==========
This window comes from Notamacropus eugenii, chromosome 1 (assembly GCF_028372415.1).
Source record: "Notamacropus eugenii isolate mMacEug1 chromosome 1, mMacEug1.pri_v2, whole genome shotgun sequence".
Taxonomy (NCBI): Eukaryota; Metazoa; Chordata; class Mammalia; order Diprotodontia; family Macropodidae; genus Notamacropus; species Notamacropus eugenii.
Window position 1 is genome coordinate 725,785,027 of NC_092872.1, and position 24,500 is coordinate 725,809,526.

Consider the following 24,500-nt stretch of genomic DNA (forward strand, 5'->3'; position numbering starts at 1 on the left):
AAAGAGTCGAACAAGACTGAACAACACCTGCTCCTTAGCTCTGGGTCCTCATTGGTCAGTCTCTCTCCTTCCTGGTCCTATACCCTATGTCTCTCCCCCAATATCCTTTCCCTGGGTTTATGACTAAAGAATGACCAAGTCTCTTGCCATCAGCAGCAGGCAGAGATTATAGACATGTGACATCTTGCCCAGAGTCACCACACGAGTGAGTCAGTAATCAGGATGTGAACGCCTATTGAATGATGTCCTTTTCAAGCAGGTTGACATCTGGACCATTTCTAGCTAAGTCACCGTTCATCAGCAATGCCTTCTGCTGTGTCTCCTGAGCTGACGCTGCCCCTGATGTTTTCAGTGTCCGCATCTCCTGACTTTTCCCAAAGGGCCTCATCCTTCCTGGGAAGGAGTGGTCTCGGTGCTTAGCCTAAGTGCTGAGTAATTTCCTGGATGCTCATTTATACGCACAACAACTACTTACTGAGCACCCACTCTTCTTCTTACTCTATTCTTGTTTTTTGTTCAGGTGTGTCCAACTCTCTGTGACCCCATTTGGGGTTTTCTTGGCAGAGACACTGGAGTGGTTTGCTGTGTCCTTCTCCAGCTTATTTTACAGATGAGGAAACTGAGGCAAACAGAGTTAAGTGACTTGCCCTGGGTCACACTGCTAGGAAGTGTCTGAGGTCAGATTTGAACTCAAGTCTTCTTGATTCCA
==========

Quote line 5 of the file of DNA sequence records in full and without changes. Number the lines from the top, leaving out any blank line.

Consider the following 24,500-nt stretch of genomic DNA (forward strand, 5'->3'; position numbering starts at 1 on the left):